Safeguarding children policy
For the purposes of this policy the following definitions have been adopted:
3.1. Safeguarding and promoting the welfare and wellbeing of children
- Protecting children from maltreatment;
- Preventing the impairment of children’s health or development;
- Ensuring that children are growing up in circumstances consistent with the provision of safe and effective care.
- Enabling children to have optimum life chances and to enter adulthood.
- A child is any person under 18 years of age.
3.3. Child abuse
- Child abuse is any action by another person, adult or child, that causes significant harm to a child.
Child abuse can be distinguished into four main categories:
- Physical abuse – deliberately hurting a child by causing injuries such as bruises, broken bones, burns or cuts.
- Emotional abuse – ongoing emotional maltreatment or emotional neglect of a child that can seriously damage a child’s emotional health and development. This also includes abuse that takes place online (e.g. cyberbullying).
- Sexual abuse – forcing or persuading a child to take part in sexual activities. This does not have to be in the form of physical contact and it can happen online in a virtual context.
- Neglect – ongoing failure to meet a child's basic needs.
3.4. Additional categories of abuse
There are additional areas of concern that could affect children:
- Child sexual exploitation – a type of sexual abuse in which children are sexually exploited for money, power or status.
- Honour based abuse – a crime or incident which has or may have been committed to protect or defend the honour of the family and/or community.
- Female genital mutilation – a range of procedures which involve partial or total removal of the external female genitalia for non-medical reasons.
- Forced marriage – a marriage conducted without the valid consent of one or both parties and where duress is a contributing factor.
- Domestic abuse – any incident, or pattern of incidents, of controlling, coercive and threatening behaviour or violence. A child may suffer from abuse not only by being physically abused directly, but also seeing or hearing the maltreatment of another such as a parent or sibling.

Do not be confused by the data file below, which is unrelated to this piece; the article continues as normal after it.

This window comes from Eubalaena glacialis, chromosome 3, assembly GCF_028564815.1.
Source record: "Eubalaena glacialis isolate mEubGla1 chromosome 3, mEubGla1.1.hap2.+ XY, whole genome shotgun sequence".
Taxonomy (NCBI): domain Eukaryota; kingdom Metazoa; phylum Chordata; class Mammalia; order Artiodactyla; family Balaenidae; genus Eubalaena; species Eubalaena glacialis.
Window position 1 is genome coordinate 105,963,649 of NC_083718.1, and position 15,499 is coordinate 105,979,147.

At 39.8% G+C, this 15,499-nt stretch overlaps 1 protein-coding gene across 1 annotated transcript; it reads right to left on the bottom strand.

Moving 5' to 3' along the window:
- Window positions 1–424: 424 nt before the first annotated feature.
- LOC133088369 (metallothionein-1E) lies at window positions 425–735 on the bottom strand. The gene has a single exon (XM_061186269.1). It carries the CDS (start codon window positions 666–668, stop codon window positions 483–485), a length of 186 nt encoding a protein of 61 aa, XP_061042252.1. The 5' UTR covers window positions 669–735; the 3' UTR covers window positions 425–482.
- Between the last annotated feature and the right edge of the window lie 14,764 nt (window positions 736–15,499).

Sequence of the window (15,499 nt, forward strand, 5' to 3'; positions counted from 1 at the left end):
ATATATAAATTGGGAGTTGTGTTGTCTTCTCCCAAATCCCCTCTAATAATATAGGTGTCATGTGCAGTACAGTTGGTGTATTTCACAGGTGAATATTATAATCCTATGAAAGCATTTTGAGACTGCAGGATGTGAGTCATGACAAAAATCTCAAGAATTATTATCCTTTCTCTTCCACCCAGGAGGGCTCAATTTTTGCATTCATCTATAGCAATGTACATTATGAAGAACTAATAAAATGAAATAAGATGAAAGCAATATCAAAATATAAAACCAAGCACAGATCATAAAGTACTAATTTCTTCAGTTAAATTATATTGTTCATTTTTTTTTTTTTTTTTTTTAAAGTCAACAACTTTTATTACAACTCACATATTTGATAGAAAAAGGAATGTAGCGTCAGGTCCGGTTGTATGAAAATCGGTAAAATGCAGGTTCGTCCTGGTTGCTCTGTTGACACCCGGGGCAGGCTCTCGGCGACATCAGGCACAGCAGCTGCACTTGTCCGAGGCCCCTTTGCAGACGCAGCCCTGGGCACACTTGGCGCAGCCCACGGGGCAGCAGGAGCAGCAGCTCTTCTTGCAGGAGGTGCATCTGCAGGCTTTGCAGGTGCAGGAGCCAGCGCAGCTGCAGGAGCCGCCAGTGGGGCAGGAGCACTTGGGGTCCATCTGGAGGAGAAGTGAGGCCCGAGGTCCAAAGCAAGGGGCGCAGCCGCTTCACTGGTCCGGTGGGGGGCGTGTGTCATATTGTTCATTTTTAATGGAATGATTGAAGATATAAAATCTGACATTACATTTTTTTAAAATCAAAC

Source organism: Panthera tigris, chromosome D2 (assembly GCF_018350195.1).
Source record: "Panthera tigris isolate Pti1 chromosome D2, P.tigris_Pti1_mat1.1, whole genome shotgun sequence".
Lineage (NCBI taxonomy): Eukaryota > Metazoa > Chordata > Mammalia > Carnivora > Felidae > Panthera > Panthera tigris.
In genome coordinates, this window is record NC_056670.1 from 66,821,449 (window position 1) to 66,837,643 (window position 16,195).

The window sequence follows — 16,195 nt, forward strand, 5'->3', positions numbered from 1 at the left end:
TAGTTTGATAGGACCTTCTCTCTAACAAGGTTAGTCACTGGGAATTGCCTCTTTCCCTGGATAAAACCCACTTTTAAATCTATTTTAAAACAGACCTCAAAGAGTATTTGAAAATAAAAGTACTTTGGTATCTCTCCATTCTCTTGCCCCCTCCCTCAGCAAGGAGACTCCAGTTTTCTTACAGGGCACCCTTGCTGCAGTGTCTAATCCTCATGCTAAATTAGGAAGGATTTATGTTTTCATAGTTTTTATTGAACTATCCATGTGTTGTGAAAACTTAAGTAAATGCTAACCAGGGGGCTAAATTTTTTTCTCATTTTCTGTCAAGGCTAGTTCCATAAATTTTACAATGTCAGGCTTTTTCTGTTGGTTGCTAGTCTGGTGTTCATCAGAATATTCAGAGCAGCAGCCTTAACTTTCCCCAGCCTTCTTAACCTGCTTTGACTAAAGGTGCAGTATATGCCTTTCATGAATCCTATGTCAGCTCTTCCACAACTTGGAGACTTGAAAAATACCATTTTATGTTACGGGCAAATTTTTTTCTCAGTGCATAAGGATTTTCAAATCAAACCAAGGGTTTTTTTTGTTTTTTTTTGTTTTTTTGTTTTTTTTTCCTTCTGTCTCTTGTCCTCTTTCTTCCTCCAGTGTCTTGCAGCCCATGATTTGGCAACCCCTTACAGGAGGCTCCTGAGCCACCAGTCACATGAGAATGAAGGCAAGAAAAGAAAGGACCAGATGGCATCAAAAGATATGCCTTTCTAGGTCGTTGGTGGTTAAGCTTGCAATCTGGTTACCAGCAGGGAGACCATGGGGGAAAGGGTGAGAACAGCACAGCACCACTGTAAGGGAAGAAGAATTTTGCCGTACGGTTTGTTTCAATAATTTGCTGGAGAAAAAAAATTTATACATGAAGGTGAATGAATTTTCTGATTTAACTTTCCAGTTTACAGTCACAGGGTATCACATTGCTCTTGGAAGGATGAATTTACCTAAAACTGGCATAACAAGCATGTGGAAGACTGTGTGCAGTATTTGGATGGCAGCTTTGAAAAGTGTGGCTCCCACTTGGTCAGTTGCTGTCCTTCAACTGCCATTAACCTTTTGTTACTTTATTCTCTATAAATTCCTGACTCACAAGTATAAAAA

- Radicalisation – the process by which a person comes to support terrorism and extremist ideologies associated with terrorist groups.
- Online abuse (cyberbullying) – any type of abuse that happens on the web, whether through social networks, playing online games or using a mobile phone to interact with others.
- Child trafficking – children are recruited, moved or transported and then exploited, forced to work or sold. Children are trafficked for child sexual exploitation, benefit fraud, forced marriage, domestic servitude, such as cooking, cleaning and childcare, forced labour in factories or agriculture, criminal activity such as pick pocketing, begging, transporting drugs, working on cannabis farms, selling pirated DVDs, and bag or shop theft.
- Grooming – when someone builds an emotional connection with a child to gain their trust for purposes of sexual abuse or exploitation. Harmful sexual behaviours – using sexually explicit words and phrases, inappropriate touching, using sexual violence or threats, full penetrative sex with other children or adults witnessed by the child.
- Substance misuse and alcohol abuse – this may apply to the child directly or to other people in the child’s life whose behaviour is impacting upon the child.
- Ritual abuse and spirit possession - The belief in ’possession’ and ’witchcraft’ is relatively widespread. It is not confined to particular countries, cultures, religions or immigrant communities in this country. The number of identified cases of child abuse, linked to accusations of ’possession’, are small, but the nature of the related child abuse can be particularly disturbing and the children involved can suffer damage to their physical and mental health, capacity to learn, ability to form relationships and self-esteem.1
- Children with a disability - Disabled children may be especially vulnerable to abuse for a number of reasons. They may be more inclined to be socially isolated, have extra dependency on parents and carers for daily living needs, including intimate personal care, have an impaired capacity to resist/avoid abuse, have limited ability to communicate with others when there is a problem and may not have anyone they trust to disclose their concerns to. Research shows that children with a disability are especially vulnerable to bullying and intimidation. 2